Reflecting the Patient Safety 2030 report, produced by the NIHR
Imperial PSTRC, the summit focused on:
- Taking a holistic, system-based approach to patient safety;
- The emerging threats shaping the future context of care and our needs;
- The novel and innovative tools at our disposal to safeguard care, including behavioural insights, digital health, and design;
- The importance and potential of learning from other industries and health systems.
Commenting in The Guardian on the occasion of the summit, former UK Health Minister, Lord Darzi, a surgeon and director of the Institute of Global Health Innovation at Imperial College, London referred to ways of improving patient safety.
Referring to an Imperial College London report, Lord Darzi quoted the NHS patient death rate resulting from errors.
“In the six months from October 2014 to March 2015 there were 622,000 patient safety incidents recorded in general hospitals (acute, non-specialist, NHS trusts) in England and Wales. Of these, more than 23,000 caused moderate or severe harm and there were 716 deaths – four a day,” he said.
Lord Darzi also referred to the challenges faced by the NHS including:
- · Ageing patients;
- · Multiple chronic conditions;
- · Tight budgets and reduced staff;
- · Reduced investment in facilities and equipment;
- · Rise of antimicrobial resistance.
Innovations aimed at improving patient safety developed at the Institute of Global Health Innovation over the last decade, include:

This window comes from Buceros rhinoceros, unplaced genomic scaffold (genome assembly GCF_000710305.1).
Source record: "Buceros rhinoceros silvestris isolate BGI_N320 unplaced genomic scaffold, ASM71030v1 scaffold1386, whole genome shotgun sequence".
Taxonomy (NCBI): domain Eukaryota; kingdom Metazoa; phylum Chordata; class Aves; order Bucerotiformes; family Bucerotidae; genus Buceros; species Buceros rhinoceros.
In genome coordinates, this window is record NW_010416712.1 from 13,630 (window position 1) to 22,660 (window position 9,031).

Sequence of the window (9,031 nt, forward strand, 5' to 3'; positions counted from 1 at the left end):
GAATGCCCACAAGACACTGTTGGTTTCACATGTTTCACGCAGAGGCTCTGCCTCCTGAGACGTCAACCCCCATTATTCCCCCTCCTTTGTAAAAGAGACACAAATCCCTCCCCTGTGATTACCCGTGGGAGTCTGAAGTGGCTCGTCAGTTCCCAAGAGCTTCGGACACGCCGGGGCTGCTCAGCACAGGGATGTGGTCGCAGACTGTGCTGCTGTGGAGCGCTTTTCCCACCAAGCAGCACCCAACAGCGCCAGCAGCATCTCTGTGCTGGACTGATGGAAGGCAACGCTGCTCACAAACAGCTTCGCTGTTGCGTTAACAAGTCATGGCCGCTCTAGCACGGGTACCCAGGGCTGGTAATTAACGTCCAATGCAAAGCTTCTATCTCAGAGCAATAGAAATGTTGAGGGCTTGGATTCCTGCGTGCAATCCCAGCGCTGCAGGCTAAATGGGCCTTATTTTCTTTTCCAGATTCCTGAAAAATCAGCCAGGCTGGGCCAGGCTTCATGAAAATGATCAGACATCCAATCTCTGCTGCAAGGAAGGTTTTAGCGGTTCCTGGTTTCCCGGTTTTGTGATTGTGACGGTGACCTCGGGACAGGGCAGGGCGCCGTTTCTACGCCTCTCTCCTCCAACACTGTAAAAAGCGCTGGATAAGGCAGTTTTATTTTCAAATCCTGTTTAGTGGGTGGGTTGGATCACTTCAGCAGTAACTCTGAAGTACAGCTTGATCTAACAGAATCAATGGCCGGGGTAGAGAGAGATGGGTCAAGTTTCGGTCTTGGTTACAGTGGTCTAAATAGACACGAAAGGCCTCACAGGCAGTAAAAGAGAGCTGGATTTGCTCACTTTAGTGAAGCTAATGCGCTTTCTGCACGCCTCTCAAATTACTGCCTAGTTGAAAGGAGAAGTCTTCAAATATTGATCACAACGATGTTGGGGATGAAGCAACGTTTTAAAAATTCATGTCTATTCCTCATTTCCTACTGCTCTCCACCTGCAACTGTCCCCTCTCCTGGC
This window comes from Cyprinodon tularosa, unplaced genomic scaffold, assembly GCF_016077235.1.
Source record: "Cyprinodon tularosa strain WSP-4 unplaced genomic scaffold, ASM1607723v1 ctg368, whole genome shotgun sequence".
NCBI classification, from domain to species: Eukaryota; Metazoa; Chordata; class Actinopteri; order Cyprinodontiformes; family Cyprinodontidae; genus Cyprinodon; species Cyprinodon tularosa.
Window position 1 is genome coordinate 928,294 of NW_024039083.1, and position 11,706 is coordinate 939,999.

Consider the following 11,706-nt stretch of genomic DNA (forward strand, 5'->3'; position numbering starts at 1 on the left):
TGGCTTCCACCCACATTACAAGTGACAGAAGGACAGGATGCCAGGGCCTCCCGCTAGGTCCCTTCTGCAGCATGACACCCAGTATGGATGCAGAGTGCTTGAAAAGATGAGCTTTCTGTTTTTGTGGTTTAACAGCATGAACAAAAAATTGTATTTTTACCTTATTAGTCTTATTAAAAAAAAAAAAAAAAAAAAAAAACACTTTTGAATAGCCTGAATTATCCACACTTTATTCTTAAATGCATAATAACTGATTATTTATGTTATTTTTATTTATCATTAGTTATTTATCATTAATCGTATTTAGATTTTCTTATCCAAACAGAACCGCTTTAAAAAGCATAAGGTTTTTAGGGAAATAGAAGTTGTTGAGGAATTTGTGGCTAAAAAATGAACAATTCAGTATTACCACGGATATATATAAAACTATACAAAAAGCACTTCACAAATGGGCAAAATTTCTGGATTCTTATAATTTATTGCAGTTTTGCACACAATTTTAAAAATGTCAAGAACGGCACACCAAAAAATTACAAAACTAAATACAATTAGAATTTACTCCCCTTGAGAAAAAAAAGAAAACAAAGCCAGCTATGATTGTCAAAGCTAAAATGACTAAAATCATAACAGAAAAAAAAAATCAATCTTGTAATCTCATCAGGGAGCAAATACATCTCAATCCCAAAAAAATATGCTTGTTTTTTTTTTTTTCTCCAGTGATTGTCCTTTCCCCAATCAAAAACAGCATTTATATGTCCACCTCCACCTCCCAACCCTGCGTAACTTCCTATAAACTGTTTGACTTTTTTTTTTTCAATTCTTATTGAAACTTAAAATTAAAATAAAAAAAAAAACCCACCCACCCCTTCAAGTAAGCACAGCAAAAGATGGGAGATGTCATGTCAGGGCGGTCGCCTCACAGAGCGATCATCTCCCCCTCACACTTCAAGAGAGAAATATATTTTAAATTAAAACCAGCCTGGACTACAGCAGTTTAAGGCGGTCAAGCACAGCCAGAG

“Based on a single A4 sheet, this ward safety briefing asks “What happened yesterday?” It is used by staff at a brief meeting each morning to ensure any problems in the previous 24 hours – a broken piece of equipment, a patient almost given the wrong drug – are picked up and staff alerted. After piloting on 11,000 patients it is now in use at St Mary’s and West Middlesex hospitals and early results suggest it has improved safety”, Lord Darzi said in the article.
Lord Darzi also described an app, Hark devised to assist medics with prioritising clinical tasks. “Allowing the thousands of clinical tasks medical staff must carry out each day – from writing prescriptions to inserting drips – to be prioritised and allocated via smartphone, this task management platform ensures the sickest patients are treated first and warning signs of deterioration are not missed. Hark has been sold to artificial intelligence research company Google DeepMind and there are plans to roll it out across Imperial College healthcare NHS trust.”
Other innovations supporting patient care are the ‘Hospital Drug Chart’ created in collaboration with designers, behavioural scientists and academics and ‘Ambulance Redesign’.
“This redesigned prescription chart aims to reduce the 7 percent of hospital prescriptions that contain an error, such as illegible writing or missing information,’ Lord Darzi said of the Hospital Drug Chart. “This is the most frequent cause of avoidable harm to patients in hospital. The new form requires medical staff to circle quantities and use colour coding for length of treatment. A trial at St Mary’s hospital published last year showed it reduced errors.”
Lord Darzi described emergency care in an ambulance as hampered by poor design, bad layout of equipment, a germ-risk interior and ‘cramped conditions. “A replica full-size ambulance has been built to a new design with a side-loading trolley, built-in washing facilities, re-positionable monitoring and communications system and treatment packs of syringes and bandages in one place. It was evaluated positively by paramedics.”
Reflecting on the progress made over the past ten years at the
Institute of Global Health
Innovation, Lord Darzi said that great strides had been made but an important lesson
was that “no
intervention in isolation can solve the problem.”
Source: The Guardian
Image Credit: Pixabay